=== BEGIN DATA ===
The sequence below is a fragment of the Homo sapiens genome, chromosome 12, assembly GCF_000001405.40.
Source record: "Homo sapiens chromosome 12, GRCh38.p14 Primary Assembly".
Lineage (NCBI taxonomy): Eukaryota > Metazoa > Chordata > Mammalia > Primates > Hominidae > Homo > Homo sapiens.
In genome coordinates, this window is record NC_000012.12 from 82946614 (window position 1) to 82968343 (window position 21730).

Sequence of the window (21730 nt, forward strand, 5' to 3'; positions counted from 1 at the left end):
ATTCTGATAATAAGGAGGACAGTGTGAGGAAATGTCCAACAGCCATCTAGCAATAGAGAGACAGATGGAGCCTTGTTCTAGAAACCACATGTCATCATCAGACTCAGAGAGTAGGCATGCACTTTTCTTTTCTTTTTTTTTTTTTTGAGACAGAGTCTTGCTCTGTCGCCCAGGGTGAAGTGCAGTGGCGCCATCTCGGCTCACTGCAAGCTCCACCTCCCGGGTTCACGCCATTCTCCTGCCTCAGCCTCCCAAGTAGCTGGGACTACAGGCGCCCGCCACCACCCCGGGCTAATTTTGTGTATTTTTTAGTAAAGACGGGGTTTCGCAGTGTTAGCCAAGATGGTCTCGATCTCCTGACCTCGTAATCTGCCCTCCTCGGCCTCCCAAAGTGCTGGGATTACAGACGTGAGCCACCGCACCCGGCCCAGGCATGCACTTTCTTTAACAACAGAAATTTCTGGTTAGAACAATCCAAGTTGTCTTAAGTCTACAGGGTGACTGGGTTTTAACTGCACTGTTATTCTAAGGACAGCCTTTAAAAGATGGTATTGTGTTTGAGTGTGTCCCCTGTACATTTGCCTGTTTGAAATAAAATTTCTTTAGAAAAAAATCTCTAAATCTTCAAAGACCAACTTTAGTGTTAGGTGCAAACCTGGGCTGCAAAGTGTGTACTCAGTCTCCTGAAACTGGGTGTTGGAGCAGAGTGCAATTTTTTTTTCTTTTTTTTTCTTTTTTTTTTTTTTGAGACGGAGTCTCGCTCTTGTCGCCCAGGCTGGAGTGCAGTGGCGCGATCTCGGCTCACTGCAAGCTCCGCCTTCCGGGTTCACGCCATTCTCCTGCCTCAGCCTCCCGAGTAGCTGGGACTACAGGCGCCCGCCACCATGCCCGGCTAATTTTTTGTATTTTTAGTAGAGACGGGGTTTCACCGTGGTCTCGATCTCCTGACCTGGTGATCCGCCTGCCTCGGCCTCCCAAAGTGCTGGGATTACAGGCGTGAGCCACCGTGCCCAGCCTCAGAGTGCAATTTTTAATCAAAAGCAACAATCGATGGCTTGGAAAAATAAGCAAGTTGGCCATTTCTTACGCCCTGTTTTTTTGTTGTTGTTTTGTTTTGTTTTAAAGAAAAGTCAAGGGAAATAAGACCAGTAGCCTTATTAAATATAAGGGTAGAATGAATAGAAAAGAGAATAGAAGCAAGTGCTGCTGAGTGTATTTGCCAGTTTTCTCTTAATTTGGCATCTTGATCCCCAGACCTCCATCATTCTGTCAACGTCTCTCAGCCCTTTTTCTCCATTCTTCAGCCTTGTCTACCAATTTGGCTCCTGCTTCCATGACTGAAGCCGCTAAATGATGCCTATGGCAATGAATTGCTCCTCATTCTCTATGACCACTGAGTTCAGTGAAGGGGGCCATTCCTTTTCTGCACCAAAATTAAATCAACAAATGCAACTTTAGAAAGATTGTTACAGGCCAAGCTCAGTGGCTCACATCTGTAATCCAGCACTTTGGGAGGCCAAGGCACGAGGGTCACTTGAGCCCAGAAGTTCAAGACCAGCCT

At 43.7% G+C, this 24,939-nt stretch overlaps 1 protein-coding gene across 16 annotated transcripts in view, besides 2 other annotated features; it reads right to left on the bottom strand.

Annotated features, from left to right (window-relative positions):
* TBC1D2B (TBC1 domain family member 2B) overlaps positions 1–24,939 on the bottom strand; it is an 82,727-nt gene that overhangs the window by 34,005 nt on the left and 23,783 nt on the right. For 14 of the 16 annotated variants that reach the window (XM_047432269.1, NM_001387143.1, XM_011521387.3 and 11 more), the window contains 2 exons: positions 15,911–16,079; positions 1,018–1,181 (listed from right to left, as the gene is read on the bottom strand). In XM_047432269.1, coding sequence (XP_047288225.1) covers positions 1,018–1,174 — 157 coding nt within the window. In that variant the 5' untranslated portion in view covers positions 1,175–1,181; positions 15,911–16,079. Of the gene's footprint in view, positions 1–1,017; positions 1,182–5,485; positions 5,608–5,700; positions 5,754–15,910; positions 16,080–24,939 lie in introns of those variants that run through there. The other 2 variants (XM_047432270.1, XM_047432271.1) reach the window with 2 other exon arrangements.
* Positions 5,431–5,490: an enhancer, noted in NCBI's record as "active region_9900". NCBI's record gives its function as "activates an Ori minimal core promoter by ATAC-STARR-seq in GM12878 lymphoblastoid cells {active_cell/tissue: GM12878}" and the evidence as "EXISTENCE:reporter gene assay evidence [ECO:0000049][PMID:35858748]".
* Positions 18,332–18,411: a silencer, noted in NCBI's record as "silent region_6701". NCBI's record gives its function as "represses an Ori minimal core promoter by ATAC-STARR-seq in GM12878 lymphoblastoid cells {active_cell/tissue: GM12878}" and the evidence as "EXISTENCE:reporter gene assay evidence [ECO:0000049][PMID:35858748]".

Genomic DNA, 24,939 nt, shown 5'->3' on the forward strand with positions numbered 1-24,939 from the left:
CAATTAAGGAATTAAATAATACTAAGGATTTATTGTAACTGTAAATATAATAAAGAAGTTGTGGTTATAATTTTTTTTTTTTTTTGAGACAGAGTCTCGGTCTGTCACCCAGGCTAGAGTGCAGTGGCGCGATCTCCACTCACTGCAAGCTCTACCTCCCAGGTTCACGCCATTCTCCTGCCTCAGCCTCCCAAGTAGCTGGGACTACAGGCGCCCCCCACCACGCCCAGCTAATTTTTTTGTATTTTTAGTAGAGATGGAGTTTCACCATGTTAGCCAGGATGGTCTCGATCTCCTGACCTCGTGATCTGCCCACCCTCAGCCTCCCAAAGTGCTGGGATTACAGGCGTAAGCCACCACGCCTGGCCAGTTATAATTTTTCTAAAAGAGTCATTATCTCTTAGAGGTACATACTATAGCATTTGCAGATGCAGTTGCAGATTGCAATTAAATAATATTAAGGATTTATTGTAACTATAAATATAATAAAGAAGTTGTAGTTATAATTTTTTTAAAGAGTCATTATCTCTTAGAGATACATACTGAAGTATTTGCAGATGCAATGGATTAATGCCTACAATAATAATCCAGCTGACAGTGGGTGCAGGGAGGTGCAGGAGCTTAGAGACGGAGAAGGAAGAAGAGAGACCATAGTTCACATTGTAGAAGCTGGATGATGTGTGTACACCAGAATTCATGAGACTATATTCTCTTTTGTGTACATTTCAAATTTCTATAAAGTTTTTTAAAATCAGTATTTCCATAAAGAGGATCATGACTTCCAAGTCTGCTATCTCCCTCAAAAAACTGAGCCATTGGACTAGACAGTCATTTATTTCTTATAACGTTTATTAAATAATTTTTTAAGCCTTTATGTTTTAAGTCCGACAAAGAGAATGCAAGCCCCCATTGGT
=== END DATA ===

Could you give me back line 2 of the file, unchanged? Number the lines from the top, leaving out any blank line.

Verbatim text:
Source record: "Homo sapiens chromosome 12, GRCh38.p14 Primary Assembly".